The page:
The Long Walk of Carlos Guerrero

: Fiction
GENRE: Drama
STATUS: Post-Production


The odyssey of survival of an undocumented New York city chef and a young girl from El Salvador, after they get stranded in the deserts of Arizona.


After twelve years in the city, accomplished New York City Chef and undocumented immigrant, Carlos Guerrero leaves his family behind and risks everything to return to Mexico to see his ailing mother one last time.

The film tells the story of his epic return journey, when he and a young girl from El Salvador, after crossing the border, get stranded in the deserts of southern Arizona.



In the early 2000s, I saw a small article in the New York Times about the soaring death rate of migrants crossing the border into Arizona. Being an immigrant myself, I was deeply moved by this story. On a whim, I flew to Tucson. I had no idea I would spend the next three years, making my documentary Crossing Arizona (Sundance - 2006). The film is a wide-angled snapshot of what I saw and experienced over that period of time along the Arizona - Sonora border. In Sonora, I met Central Americans who had fled political and gang violence and were about to make the treacherous crossing through the desert; in the vast Tohono O’odham Reservation, I followed Mike Wilson, a Native American humanitarian who was desperately trying to stop migrant deaths by creating water stations in desolate areas of the desert; in Southern Arizona, I met ranchers who were angry with migrants cutting fences and entering their property in search of water; and then there was the ascendancy of the Minutemen, an armed right-wing militia group, patrolling the border.

Many years later, my dear friend Carlos Garcia died suddenly of cancer in New York in 2015. Carlos was Anthony Bourdain’s sous chef for many years at Les Halles Brasserie and eventually succeeded him as the Executive Chef after Anthony left to do television. Carlos was from Puebla, Mexico. He had started as a dishwasher and worked his way up the hardscrabble rungs of New York’s restaurant scene to become the Chef of a popular French brasserie. During much of his career, Carlos was also an undocumented immigrant.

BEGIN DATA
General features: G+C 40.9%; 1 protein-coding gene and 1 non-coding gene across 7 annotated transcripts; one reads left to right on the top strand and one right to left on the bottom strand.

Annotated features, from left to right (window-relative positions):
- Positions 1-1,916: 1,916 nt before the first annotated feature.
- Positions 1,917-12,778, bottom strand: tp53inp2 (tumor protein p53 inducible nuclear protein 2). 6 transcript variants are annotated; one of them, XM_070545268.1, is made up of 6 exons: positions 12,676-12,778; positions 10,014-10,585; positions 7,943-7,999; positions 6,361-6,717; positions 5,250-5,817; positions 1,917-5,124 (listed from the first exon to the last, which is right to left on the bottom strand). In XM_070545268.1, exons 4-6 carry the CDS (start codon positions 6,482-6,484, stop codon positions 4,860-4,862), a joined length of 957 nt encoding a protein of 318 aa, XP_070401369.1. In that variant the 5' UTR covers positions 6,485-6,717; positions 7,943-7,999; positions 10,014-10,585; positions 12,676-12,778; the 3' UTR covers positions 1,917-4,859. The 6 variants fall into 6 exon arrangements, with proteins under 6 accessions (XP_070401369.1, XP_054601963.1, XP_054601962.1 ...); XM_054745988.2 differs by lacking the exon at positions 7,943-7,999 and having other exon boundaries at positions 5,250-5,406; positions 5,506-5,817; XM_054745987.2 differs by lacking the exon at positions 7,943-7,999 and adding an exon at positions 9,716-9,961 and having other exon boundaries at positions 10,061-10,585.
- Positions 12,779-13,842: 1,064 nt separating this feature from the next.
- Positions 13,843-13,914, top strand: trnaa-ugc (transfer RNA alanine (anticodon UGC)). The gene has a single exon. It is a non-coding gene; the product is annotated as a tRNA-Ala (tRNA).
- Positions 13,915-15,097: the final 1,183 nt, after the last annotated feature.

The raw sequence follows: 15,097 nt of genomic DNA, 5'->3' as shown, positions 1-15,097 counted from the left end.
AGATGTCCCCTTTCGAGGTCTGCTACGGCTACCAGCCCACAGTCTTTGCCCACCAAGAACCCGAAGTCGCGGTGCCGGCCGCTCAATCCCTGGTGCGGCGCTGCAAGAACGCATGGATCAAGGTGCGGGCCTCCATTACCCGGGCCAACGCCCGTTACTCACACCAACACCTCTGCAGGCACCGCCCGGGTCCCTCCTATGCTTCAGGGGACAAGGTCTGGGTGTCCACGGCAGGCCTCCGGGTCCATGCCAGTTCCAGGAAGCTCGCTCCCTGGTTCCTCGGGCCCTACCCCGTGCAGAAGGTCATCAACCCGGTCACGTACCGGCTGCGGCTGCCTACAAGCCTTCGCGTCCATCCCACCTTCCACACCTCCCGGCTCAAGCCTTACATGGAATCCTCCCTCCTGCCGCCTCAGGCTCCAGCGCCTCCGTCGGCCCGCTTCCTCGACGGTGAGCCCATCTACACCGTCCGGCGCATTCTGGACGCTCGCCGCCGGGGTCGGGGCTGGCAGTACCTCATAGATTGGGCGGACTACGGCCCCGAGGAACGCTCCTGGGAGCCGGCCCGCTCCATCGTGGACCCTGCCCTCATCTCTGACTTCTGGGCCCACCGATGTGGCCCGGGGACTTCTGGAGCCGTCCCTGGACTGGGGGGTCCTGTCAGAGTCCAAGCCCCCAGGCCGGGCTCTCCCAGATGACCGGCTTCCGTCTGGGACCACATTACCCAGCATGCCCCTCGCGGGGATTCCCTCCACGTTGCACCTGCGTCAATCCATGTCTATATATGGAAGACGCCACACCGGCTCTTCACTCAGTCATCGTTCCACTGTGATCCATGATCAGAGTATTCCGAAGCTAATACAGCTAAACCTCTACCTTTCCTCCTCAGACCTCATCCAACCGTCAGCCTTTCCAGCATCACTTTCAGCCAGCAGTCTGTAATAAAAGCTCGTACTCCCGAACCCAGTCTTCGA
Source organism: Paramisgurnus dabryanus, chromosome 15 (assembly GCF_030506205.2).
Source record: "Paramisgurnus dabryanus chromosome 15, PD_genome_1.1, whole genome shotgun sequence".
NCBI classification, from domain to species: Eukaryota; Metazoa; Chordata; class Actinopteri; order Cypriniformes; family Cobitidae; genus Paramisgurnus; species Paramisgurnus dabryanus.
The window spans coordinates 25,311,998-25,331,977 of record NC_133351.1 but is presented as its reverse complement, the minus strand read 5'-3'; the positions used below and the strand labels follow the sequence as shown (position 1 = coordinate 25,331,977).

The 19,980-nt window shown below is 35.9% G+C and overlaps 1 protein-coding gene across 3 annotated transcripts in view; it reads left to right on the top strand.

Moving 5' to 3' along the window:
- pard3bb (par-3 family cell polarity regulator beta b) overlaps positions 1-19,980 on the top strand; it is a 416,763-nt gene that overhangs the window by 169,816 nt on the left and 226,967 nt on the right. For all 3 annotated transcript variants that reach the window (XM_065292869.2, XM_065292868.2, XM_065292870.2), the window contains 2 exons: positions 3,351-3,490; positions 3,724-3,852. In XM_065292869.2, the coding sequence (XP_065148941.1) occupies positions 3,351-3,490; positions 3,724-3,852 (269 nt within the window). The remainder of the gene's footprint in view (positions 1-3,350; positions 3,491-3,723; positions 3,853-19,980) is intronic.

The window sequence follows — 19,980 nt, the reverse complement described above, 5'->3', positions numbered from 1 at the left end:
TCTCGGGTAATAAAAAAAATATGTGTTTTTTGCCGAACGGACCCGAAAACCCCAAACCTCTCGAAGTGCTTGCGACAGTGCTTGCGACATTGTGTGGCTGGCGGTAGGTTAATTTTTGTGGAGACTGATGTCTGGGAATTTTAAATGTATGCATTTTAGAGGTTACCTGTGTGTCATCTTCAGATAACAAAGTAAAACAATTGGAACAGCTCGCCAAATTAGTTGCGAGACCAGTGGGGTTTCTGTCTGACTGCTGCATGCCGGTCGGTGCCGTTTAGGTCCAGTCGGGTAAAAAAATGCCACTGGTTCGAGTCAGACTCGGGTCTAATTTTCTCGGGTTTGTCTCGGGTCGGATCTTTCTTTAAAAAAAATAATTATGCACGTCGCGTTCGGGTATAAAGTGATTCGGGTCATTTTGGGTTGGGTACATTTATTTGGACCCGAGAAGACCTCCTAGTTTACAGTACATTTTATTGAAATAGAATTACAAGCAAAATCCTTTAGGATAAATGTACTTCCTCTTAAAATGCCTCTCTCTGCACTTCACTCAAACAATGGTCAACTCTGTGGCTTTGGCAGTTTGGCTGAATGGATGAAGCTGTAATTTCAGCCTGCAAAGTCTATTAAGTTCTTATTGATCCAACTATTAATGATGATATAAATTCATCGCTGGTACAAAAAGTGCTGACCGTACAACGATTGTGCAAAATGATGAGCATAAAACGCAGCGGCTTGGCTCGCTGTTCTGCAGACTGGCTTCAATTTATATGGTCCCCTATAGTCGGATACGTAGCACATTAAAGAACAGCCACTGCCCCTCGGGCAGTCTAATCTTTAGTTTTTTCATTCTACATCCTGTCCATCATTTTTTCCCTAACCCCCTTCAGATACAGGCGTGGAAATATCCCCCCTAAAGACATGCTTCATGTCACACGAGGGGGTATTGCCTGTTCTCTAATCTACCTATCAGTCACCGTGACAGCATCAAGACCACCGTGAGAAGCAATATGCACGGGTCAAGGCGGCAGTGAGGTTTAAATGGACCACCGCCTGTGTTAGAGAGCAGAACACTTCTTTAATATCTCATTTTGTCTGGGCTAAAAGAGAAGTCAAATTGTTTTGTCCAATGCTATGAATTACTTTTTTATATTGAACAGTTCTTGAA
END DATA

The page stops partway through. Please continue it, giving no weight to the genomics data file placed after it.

Undocumented people in the United States have few rights and live in a constant state of uncertainty and fear. But one of the most underappreciated consequences of being undocumented is how they get cut off from their families, as they cannot return to see their parents, siblings, and sometimes even their wives and children. They remain trapped in their current circumstances in the U.S. so they can continue to provide for their distant families. This trauma is rarely talked about and inspired me to write the story of an undocumented New Yorker, who takes the ultimate risk to return to Mexico after many years to see his ailing mother one last time. From there, I could tap into everything I knew about the borderlands to tell the story of his journey back to New York. Everything in the story is true as they are based on my own experiences or stories I heard from others. The film is a homage to my friend, Carlos, and a way for me to acknowledge the humanity of all the undocumented Americans who live amongst us.


Joseph Mathew - Writer, Director, Producer

Joseph Mathew was born and brought up in Kerala, India. After he moved to the U.S in 1994, he eschewed a career in Finance to pursue a lifelong covert dream of becoming a photographer and filmmaker. He studied photography at the Maryland Institute College of Art. His interest in photojournalism led him to freelance assignments for the Associated Press and other local newspapers. With the advent of Digital Video in the late 1990’s he ventured into long-form storytelling. He first got recognized for his documentary, Crossing Arizona. Almost three years in the making, it was the definitive film on immigration along the U.S’ southern border. It premiered at the Sundance Film Festival in 2006 and has won numerous awards and distributed around the world. Roger Ebert called Crossing Arizona “one of the films I admired most at Sundance.” In 2009, Joseph made his first feature narrative, the award-winning Bombay Summer. Set in Mumbai, India, the film follows the lives of three young people over a summer during a time of social upheaval. Shot in real locations all over the city, the film played in numerous international film festivals. The New York Times wrote: “...a rare film from India that speaks the language of international art-house cinema”. Joseph lives in New York City.


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